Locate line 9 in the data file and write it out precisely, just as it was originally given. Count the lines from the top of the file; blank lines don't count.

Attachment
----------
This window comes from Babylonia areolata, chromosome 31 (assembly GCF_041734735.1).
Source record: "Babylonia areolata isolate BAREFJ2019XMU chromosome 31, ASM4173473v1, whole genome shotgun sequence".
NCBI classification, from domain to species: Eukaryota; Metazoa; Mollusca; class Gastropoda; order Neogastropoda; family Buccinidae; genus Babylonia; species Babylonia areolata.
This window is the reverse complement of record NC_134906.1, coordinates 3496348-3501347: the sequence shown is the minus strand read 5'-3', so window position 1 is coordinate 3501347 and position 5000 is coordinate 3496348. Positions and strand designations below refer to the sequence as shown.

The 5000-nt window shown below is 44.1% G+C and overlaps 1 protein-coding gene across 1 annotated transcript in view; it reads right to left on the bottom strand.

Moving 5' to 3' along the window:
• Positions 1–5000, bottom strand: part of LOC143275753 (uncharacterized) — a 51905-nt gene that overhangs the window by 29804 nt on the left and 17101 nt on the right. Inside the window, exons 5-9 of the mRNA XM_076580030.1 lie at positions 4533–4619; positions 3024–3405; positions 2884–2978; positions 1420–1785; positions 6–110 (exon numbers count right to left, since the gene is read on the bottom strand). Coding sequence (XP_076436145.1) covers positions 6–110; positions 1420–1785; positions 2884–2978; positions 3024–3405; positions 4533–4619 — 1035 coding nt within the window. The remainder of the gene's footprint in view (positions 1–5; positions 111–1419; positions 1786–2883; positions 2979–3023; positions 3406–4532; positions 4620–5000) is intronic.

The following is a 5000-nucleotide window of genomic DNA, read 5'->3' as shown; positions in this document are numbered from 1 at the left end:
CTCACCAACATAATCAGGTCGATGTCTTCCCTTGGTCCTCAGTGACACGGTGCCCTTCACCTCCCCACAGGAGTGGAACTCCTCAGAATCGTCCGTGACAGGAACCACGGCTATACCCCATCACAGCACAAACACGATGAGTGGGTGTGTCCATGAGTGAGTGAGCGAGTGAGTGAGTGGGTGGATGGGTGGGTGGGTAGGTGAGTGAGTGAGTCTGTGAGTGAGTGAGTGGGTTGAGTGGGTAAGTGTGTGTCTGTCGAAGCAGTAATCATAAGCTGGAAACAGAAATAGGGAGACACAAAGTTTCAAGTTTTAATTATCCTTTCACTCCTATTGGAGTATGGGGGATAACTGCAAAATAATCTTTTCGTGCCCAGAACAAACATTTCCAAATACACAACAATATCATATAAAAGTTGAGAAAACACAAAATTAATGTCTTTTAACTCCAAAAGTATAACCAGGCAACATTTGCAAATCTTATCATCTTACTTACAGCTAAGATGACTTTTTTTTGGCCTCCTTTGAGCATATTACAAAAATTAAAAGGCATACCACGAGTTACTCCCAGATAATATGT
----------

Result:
CTCACCAACATAATCAGGTCGATGTCTTCCCTTGGTCCTCAGTGACACGGTGCCCTTCACCTCCCCACAGGAGTGGAACTCCTCAGAATCGTCCGTGACAGGAACCACGGCTATACCCCATCACAGCACAAACACGATGAGTGGGTGTGTCCATGAGTGAGTGAGCGAGTGAGTGAGTGGGTGGATGGGTGGGTGGGTAGGTGAGTGAGTGAGTCTGTGAGTGAGTGAGTGGGTTGAGTGGGTAAGTGTGTGTCTGTCGAAGCAGTAATCATAAGCTGGAAACAGAAATAGGGAGACACAAAGTTTCAAGTTTTAATTATCCTTTCACTCCTATTGGAGTATGGGGGATAACTGCAAAATAATCTTTTCGTGCCCAGAACAAACATTTCCAAATACACAACAATATCATATAAAAGTTGAGAAAACACAAAATTAATGTCTTTTAACTCCAAAAGTATAACCAGGCAACATTTGCAAATCTTATCATCTTACTTACAGCTAAGATGACTTTTTTTTGGCCTCCTTTGAGCATATTACAAAAATTAAAAGGCATACCACGAGTTACTCCCAGATAATATGT